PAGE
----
Mad vs. sad: Depression is often disguised as anger

Typically, we think of depression in terms of its primary and more overt characteristics: depressed mood, low energy, lack of motivation and thoughts of suicide. However, there are other, more subtle signs of depression that are often overlooked. Anger and increased irritability can be common issues among people who are struggling with varying degrees of depression. In a recent report, researchers found that among 4,000 patients diagnosed with depression, two-thirds reported experiencing notable anger or irritability.

You may have noticed yourself growing short-tempered with your colleagues, or perhaps snapping at your friends or family for no perceivable reason. Maybe you recognize these tendencies in a partner but have been unable to identify the cause of such an apparent shift in behavior. While these symptoms alone are not sufficient for a diagnosis, they may be warning signs for an underlying mental health issue such as depression.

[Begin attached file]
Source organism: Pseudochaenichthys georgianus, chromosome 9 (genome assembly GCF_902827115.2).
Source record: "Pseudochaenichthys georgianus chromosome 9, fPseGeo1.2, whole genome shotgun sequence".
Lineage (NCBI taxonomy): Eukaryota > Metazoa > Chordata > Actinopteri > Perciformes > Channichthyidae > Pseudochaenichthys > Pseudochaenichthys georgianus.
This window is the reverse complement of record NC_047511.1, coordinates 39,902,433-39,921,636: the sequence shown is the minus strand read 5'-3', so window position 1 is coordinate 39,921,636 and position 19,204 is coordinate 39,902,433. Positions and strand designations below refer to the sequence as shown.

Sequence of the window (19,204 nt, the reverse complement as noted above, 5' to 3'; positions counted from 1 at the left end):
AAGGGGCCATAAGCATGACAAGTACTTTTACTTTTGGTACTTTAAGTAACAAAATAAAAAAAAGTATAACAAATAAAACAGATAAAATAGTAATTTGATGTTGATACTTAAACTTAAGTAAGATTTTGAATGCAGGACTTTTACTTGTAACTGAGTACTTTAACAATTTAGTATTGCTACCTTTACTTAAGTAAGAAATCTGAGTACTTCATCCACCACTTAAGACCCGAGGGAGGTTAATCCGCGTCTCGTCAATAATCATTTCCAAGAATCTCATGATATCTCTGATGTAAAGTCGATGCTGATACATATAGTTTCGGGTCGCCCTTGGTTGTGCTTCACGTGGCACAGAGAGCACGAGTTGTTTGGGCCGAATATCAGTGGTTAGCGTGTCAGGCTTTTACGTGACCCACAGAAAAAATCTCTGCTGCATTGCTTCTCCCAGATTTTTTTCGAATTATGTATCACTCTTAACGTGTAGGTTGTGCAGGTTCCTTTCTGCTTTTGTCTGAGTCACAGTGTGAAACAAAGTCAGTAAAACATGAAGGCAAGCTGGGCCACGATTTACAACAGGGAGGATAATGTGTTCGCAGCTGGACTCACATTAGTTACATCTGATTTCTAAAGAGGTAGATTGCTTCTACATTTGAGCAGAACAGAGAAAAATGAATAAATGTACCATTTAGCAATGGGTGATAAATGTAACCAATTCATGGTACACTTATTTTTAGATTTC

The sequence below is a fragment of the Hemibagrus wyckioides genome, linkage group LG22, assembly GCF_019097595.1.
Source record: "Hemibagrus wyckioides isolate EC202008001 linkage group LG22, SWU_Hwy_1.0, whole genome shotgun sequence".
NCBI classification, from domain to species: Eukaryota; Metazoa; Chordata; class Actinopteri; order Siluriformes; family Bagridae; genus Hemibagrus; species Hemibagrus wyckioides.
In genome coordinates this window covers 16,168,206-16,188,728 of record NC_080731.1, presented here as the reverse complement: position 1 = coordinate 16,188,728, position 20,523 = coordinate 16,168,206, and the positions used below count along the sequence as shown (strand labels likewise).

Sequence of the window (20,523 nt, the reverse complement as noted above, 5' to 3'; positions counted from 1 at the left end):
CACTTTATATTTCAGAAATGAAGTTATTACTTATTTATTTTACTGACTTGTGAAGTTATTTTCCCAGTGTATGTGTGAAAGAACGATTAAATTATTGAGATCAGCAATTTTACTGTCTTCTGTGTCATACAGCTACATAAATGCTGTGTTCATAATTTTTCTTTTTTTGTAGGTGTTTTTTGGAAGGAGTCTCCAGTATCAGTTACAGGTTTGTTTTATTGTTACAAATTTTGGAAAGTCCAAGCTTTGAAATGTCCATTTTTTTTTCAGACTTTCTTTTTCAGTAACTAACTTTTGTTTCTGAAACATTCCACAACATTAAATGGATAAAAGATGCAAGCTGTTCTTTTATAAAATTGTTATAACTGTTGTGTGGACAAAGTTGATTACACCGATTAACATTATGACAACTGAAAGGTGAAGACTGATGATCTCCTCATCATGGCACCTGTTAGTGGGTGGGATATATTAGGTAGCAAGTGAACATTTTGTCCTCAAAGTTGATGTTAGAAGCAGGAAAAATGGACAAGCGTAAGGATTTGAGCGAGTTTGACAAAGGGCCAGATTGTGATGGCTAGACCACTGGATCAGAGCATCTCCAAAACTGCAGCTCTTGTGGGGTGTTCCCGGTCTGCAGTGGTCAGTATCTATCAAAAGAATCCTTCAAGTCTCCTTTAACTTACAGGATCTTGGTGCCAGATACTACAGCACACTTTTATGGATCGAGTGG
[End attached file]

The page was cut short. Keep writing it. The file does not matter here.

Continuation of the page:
Addressing this observation with a loved one, colleague or employee can be difficult. It is best to start from a gentle place of concern and inquiry, avoiding the tendency to blame or label the behavior. Normalizing increased irritability as a sign of another mental health issue (depression, anxiety or prior trauma) may allow the person of concern to consider seeking a professional assessment and/or support.

For more information and support, call Work/Life Connections—Vanderbilt’s Employee Assistance Program—at 615-936-1327.